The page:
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Vitamins Explored

Vitamins are normally associated with what the body finds difficult to produce on its own. These substances are important for a number of bodily functions and are required in small dosages.

So for our own knowledge we can break vitamins down into ‘vital minimums’.

In total thirteen vitamins have been identified and are listed as follows:

Vitamins can be divided into two groups: the fat-soluble and water-soluble:
VitaminsFat-soluble vitamins Include A, D, E, and K stored in body fat, principally in the liver. High dosages can be toxic, because the body is unable to rid excess amounts. Too much vitamins A and D can have cause serious adverse side effects.

Too much vitamin A can result in: loss of appetite, headaches, irritability, liver damage, bone pain, and neurological problems, including brain damage

While vitamin A is only found in animals, dark orange-yellow and green leafy vegetables contain carotenes (beta-carotene) that the body can use to make vitamin A. Unlike vitamin A, carotene is fairly safe when consumed in large amounts because the body stores excess carotenes (which can make the skin look yellow-orange) rather than converting them into vitamin A.

An excess of vitamin D can cause weight loss, vomiting, irritability, destructive deposits of calcium in soft tissues (such as the kidneys and lungs) and potentially fatal kidney failure.

Water soluble vitamins
Include vitamin C, vitamin B1 (thiamin), niacin, riboflavin, B6, B12, pantothenic acid, biotin, folic acid.
These are not stored in the body and need to be replaced daily.
Excess eliminated in the urine
Can be toxic with high dosages.

Consuming excess amounts of water-soluble vitamins can cause dangerous side effects:
Large amounts of niacin can cause severe flushing, skin disorders, liver damage, ulcers, and blood sugar disorders, interfere with fat metabolism and speed up glycogen depletion

Large doses of vitamin C have been associated with diarrhea, kidney stone formation, and impaired copper absorption [ see the further article on Vit C ]

An excess in vitamin B6 can result in neurological symptoms similar to multiple sclerosis, including numbness and tingling of the hands, difficulty in walking, as well as electric shocks shooting down the spine.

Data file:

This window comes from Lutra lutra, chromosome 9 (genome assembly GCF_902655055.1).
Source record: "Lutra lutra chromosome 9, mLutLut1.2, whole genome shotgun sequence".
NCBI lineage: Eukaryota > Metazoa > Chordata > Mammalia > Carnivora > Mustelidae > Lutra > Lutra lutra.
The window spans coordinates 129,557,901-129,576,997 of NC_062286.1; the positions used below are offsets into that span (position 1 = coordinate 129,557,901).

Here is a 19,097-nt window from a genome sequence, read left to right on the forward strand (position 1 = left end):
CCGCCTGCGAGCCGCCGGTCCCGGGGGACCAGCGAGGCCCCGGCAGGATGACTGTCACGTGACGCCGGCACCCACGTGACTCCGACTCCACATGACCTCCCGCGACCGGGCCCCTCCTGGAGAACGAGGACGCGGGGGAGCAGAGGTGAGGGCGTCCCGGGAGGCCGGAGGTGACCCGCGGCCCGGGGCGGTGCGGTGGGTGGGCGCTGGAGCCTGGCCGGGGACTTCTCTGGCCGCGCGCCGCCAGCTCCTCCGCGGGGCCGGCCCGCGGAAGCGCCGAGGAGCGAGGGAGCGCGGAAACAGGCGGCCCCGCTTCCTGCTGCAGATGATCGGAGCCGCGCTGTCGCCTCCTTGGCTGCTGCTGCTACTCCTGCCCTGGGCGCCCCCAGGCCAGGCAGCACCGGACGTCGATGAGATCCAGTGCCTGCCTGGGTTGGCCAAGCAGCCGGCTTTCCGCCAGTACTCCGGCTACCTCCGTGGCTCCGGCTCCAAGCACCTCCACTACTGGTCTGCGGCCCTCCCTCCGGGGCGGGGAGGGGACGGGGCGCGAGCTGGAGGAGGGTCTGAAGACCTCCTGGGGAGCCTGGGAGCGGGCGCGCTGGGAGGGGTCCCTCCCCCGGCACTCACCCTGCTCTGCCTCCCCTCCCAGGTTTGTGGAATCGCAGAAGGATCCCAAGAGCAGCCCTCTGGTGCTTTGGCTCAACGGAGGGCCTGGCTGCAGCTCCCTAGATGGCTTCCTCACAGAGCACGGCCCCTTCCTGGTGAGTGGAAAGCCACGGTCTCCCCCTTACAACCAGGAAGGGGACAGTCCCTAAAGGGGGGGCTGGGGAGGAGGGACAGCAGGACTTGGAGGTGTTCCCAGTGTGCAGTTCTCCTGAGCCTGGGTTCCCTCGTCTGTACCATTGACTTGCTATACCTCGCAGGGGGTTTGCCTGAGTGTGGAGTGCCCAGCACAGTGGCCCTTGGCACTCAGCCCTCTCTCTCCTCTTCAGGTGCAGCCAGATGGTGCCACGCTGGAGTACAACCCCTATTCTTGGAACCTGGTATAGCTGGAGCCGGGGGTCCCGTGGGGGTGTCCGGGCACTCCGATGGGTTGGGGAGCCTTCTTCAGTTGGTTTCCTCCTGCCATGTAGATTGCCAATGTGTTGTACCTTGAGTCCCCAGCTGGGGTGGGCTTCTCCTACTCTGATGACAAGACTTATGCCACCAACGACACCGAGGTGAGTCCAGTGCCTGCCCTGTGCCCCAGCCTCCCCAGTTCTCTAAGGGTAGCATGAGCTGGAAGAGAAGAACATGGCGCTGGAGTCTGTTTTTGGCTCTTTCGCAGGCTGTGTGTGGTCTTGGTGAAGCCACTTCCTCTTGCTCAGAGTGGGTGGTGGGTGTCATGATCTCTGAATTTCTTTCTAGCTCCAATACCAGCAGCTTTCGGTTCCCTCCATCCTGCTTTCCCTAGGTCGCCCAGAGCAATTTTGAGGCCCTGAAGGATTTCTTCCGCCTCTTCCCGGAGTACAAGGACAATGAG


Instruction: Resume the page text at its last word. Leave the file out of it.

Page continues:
The function of vitamins
Vitamins assist in the processes of energy production, growth, maintenance, and repair. By keeping the body working properly, vitamins help to maintain health as well as proper growth and development in younger persons. Vitamins also assist in producing red blood cells, clotting blood, and maintaining vision.Vitamins do not: Prevent or cure any disease (including the common cold), except those related to specific vitamin deficiencies. Provide energy. Help children mature faster or become stronger, or enhance athletic performance. 

In order to ensure that one gets sufficient vitamins make sure you are eating a healthy, well-balanced diet that includes the foods and servings recommended in the Food Guide Pyramid.

In order to insure that you are getting sufficient vitamins eat foods dense in nutrients such as grain products, fruits vegetables, and legumes. Avoid high-sugar and high in fat snacks. optimal nutrition

Athletes should never limit their calorie intake as you run the risk of creating nutritional deficiencies. In such circumstances a vitamin/mineral supplement supplying 100% of the RDA or AI is recommended.

Those who are vegetarians or who absorption problems should consider a one-a-day multivitamin and multi-mineral (100% of the RDA) in order to ensure adequate intake of micronutrients.

If you do decide to take a vitamin supplement, make sure the product you select is well known and has been through the stringent testing to meet the necessary standards.

Most known manufacturers are more likely to make their products under tight manufacturing controls.


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